Clearly, it would help if no Asian or African voices interrupt this intellectual and moral onanism. Astonishing as it may seem, there is next to nothing in the new revisionist histories of empire, or even the insidious accounts of India and China catching up with the west, about how writers, thinkers and activists in one Asian country after another attested to the ravages of western imperialism in Asia: the immiseration of peasants and artisans, the collapse of living standards and the devastation of local cultures. We learn even less about how these early Asian leaders diagnosed from their special perspective the political and economic ideals of Europe and America, and accordingly defined their own tasks of self-strengthening.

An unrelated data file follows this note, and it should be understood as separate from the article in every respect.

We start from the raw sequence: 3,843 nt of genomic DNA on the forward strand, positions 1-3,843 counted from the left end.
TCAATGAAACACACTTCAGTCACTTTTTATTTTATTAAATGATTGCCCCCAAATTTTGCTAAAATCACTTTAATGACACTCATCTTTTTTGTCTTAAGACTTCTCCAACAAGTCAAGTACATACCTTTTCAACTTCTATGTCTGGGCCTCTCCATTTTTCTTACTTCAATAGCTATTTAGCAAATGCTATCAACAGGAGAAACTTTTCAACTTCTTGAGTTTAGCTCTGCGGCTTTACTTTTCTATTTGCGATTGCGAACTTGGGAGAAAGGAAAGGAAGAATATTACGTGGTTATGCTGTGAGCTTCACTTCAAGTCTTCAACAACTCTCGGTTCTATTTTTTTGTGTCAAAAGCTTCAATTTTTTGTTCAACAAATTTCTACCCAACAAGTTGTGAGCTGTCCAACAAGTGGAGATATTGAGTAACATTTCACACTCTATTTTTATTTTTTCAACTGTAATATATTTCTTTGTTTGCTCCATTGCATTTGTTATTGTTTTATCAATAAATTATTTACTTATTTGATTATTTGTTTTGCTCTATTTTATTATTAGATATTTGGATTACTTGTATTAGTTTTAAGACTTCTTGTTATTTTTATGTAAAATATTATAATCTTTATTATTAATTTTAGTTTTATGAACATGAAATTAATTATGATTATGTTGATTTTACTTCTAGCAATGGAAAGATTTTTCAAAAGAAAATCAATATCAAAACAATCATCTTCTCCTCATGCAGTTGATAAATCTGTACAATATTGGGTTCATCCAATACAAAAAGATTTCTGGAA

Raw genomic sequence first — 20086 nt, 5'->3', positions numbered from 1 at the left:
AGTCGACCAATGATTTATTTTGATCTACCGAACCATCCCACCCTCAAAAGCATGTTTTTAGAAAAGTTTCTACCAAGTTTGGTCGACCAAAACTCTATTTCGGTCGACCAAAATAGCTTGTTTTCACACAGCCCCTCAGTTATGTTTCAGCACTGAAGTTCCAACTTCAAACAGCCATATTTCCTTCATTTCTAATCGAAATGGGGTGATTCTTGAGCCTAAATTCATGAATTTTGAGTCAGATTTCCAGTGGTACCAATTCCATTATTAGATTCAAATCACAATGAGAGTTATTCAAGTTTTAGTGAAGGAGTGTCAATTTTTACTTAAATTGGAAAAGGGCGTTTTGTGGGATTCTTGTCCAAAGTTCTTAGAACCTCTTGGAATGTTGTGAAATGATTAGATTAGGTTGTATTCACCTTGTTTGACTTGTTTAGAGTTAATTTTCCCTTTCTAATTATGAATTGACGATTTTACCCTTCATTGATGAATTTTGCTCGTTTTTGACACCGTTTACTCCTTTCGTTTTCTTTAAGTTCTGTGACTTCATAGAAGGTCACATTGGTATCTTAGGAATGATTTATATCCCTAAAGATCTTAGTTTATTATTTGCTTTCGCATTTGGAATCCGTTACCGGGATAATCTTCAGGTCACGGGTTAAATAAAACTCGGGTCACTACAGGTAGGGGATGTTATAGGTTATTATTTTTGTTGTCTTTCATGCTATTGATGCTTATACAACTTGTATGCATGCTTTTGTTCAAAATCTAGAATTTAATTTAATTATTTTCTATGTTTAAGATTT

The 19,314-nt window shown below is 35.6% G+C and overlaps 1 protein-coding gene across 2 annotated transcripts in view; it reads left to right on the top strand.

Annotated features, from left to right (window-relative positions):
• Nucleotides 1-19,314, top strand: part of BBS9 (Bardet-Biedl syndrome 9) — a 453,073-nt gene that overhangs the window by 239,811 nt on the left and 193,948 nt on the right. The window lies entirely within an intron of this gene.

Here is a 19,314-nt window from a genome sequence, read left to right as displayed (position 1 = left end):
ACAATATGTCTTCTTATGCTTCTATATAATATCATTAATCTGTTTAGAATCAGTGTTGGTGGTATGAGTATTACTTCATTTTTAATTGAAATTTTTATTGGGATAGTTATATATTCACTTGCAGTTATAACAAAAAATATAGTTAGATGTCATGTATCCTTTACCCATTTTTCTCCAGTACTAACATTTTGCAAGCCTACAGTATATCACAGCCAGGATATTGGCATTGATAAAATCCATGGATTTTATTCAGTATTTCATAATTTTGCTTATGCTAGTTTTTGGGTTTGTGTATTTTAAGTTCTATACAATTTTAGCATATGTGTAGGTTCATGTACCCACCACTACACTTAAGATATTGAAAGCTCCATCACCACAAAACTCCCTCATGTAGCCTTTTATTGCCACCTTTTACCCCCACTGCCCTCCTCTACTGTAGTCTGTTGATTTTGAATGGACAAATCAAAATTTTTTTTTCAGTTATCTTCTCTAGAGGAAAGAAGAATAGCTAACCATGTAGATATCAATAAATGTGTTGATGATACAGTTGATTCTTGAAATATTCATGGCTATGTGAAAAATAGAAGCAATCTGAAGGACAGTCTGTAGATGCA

Asian intellectuals couldn’t help but notice that Europe’s much-vaunted liberal traditions didn’t travel well to its colonies.
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